When someone says “this new (blank) will allow you to eat anything you want without gaining weight!”, it’s usually one of two situations: either there’s a lot of fine print to read, or it’s a scam. Researchers at Flinders University are aware how crazy their new research sounds, but it might be the real deal: according to their team, turning off the gene RCAN1 has allowed mice to consistently eat a high-fat diet and not become obese, and they think the same might be possible with humans.
The study, published in the journal EMBO Reports, focused on the weight gain in mice who were given high-fat diets over long periods of time. Without the function of the RCAN1 gene in these mice, the team discovered that they did not gain weight, regardless of their calorie intake. Part of the mechanism for this involves the transformation of energy-storing “white fat” into energy-burning “brown fat,” which cuts down on weight gain.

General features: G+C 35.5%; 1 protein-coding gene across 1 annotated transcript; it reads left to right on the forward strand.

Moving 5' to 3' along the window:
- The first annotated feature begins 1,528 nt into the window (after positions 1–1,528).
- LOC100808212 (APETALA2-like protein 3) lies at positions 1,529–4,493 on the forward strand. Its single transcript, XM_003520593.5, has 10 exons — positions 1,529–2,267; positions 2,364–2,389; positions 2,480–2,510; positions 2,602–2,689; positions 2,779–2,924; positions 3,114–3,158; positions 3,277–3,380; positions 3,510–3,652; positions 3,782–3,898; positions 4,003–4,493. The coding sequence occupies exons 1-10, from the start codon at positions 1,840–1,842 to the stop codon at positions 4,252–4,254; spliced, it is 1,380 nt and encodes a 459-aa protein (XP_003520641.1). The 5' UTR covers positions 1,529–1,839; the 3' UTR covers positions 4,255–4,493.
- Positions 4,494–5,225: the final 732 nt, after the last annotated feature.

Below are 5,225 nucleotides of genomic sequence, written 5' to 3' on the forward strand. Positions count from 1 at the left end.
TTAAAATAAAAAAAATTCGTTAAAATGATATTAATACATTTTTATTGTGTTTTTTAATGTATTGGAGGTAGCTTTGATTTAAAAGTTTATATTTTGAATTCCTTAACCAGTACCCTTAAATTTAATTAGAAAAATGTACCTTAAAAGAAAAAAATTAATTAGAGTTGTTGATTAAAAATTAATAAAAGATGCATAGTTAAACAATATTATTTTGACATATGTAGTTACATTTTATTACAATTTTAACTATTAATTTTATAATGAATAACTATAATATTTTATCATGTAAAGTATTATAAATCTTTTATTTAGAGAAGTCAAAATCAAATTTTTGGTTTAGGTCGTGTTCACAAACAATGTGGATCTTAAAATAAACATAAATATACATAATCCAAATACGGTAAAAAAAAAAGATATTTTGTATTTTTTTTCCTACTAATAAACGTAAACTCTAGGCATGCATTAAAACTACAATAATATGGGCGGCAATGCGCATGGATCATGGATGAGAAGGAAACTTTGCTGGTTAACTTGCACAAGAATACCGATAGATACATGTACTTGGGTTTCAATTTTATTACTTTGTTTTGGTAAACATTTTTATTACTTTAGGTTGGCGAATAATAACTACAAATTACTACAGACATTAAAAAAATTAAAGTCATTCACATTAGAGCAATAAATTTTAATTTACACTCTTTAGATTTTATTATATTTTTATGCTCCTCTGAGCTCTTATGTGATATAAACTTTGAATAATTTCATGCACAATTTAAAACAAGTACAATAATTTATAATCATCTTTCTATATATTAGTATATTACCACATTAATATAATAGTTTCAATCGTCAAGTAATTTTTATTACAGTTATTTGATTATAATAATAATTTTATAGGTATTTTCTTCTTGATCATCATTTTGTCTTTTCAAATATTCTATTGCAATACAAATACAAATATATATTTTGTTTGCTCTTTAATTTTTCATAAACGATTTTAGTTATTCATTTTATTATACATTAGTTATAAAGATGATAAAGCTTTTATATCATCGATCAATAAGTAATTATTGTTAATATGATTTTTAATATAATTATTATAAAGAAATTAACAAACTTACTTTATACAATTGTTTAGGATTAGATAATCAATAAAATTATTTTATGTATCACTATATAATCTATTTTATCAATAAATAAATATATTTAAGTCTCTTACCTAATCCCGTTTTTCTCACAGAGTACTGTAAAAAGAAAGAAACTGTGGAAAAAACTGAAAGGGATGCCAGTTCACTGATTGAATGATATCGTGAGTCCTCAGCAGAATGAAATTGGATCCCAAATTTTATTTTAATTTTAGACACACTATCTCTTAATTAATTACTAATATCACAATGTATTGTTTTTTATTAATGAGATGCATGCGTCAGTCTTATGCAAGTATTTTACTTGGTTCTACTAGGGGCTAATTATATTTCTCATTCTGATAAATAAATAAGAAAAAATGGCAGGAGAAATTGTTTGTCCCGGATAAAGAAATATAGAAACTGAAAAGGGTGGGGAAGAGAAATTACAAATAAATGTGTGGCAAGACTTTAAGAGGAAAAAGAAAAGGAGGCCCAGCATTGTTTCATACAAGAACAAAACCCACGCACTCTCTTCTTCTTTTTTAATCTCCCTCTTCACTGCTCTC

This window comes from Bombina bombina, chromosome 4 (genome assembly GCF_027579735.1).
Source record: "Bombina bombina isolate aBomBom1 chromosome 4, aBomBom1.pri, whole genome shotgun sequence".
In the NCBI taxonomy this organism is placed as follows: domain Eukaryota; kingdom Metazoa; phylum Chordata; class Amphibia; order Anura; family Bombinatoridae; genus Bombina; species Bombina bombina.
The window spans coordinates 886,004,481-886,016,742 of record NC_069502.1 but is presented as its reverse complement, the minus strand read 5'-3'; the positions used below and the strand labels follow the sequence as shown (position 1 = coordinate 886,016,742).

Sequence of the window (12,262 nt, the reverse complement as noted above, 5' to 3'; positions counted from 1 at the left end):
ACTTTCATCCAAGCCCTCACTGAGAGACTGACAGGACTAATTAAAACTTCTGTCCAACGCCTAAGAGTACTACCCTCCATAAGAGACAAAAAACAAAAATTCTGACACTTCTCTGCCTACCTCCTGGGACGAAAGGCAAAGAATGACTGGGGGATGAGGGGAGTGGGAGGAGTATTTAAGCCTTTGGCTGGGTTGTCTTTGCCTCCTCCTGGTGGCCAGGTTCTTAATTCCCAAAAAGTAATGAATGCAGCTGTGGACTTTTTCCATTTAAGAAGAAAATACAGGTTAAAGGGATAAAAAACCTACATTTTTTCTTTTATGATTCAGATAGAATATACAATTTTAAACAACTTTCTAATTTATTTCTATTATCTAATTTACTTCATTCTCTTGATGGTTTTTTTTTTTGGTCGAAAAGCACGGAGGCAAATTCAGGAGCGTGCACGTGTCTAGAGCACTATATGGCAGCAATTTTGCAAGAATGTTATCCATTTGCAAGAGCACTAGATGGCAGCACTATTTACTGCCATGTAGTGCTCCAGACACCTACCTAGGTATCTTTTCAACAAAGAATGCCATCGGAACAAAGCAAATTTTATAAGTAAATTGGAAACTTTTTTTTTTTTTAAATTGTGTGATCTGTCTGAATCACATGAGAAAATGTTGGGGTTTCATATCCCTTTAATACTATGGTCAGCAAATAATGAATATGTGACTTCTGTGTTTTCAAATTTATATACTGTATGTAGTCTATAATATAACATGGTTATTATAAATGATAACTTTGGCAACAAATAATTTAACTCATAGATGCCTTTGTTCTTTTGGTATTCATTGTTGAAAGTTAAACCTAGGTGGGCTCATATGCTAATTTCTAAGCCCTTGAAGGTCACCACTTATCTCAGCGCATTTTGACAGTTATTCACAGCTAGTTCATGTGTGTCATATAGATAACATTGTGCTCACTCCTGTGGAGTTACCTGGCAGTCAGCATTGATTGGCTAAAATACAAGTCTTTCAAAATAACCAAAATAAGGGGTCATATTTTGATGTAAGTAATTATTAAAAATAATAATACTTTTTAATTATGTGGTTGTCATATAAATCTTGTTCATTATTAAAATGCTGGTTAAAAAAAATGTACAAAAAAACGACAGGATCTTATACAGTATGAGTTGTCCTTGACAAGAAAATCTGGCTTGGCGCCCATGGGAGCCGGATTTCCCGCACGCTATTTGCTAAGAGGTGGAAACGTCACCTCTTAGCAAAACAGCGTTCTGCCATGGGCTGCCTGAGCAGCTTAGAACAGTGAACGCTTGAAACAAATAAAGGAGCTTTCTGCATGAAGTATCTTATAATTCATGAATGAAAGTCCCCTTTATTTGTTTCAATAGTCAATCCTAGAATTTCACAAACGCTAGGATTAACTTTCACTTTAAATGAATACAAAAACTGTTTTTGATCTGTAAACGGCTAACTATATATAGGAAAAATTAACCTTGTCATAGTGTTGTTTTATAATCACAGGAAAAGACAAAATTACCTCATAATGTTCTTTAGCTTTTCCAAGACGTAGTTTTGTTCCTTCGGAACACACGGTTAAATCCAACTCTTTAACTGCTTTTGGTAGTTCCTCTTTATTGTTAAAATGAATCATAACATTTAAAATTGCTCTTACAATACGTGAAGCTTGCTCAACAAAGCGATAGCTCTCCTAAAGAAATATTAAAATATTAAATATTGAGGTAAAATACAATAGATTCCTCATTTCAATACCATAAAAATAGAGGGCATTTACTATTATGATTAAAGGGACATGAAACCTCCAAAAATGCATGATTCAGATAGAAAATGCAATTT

According to Professor Damien Keating, the lead author on the study, the team is already developing drugs that could disable the effects of RCAN1: “In light of our results, the drugs we are developing to target RCAN1 would burn more calories while people are resting. It means the body would store less fat without the need for a person to reduce food consumption or exercise more.”
Though the team needs to conduct more research into the side-effects of messing with RCAN1, Keating is excited by the findings, and hopes it will be the beginning of research into new drugs that can fight obesity and diabetes. “We really want to pursue this, it’s exciting and we have research funding from the Australian government through the National Health and Medical Research Council to continue to explore viable options,” he said. “These results show we can potentially make a real difference in the fight again obesity.”